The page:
I should also mention that I rarely produce HDR images for my clients. When I’m not on a deadline to deliver an image I like to spend time creating something very personal. Most of the time my HDR images are printed and sold as fine art so there’s nothing wrong with putting in extra time and effort. I like to think of myself as a painter who will work on the image as long as it takes to complete my painting.
When it comes to HDR photography I’ll spend a considerable amount of time working with targeted color correction and selective blurring. The reason I spend so much time attacking colors is because merging to HDR always seems to create color casts all over the place (especially when I’m photographing a place with numerous light sources). You can do a global white balance adjustment (changing the color balance of the entire image at once) but whenever I get one part of an image looking good another part can end up looking really bad. My personal solution is to find a white balance setting that gets most of the colors right and then I look at specific areas for targeted color correction.
To give you an idea what I’m talking about here’s a look at a shot I took at the National Gallery of Art (in Washington, DC). In this first shot I haven’t applied my targeted color corrections. This is the tone-mapped image directly out of Lightroom 4.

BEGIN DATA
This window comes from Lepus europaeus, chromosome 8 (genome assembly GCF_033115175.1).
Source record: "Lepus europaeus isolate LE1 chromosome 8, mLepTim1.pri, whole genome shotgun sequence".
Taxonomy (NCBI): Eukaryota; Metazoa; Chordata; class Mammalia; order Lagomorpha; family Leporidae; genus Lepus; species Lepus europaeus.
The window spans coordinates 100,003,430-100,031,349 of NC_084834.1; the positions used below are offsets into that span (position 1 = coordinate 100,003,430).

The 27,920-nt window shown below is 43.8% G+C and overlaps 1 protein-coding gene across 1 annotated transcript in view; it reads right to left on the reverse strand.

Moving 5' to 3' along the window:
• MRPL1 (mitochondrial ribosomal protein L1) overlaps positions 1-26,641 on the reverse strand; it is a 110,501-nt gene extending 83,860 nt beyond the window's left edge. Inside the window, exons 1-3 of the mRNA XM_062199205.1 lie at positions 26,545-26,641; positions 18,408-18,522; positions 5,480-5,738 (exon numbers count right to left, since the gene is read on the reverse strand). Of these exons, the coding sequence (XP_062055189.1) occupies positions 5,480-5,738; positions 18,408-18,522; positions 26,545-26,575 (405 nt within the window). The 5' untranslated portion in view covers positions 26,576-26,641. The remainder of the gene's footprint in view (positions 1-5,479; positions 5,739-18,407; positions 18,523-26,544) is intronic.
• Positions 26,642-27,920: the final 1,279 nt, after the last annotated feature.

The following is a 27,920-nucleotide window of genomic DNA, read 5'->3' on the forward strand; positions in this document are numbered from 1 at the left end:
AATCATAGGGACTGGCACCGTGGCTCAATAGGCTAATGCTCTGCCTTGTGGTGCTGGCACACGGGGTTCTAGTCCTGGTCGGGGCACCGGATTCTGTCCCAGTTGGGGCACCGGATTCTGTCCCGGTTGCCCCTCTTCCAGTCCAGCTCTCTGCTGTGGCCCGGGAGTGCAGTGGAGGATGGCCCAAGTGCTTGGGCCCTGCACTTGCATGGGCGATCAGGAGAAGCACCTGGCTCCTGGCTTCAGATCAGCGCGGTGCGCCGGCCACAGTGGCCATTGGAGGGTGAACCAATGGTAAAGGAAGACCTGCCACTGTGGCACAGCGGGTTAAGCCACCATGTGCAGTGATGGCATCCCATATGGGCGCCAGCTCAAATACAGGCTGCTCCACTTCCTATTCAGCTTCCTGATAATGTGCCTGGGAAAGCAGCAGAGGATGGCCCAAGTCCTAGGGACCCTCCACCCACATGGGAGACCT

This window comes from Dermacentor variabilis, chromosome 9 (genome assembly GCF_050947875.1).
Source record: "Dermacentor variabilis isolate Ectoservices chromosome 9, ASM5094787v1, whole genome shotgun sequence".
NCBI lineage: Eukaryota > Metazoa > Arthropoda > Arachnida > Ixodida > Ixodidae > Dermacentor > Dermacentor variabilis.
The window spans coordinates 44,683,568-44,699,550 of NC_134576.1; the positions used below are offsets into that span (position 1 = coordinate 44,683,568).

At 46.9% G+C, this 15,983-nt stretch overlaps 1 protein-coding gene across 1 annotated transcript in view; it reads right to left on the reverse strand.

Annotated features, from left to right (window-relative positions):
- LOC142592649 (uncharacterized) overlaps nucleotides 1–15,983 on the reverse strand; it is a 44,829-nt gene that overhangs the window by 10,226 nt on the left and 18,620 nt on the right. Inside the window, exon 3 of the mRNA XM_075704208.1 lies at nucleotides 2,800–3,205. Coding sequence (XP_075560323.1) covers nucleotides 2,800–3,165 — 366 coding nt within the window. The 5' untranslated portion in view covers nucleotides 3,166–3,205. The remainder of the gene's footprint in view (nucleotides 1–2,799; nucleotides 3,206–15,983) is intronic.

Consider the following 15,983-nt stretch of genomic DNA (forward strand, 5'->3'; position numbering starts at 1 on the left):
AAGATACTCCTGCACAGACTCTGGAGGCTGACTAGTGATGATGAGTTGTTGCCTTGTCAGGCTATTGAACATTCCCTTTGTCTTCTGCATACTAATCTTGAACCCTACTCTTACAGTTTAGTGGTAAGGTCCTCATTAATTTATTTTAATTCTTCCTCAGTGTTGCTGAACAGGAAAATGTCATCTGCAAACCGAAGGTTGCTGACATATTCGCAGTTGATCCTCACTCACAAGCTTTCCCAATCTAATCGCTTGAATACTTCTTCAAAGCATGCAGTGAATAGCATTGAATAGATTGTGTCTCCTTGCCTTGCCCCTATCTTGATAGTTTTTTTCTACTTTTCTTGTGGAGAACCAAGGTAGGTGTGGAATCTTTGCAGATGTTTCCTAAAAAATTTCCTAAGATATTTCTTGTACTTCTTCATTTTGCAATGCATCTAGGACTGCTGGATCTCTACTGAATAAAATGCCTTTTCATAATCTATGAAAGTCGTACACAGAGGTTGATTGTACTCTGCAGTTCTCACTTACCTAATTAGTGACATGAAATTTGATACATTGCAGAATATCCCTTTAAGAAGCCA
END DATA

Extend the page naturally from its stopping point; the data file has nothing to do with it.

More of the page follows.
It’s an interesting shot but overall it has kind of an yellow/orange feel to it. One thing that really jumps out at me is the color of the ceiling. In my mind I believe the ceiling should be white so I targeted it first. Then I removed the yellow color casts from the black tile floor so that it looked more like I expect a black tile floor to look. Here’s the final version of this image after I applied my targeted color corrections:
I think there’s a huge difference between the two images with the colors really popping in the finished version. This version may not be 100% accurate but it’s what I want it to look like. There are a few other tricks I used to arrive at the final image the targeted color corrections made the biggest difference.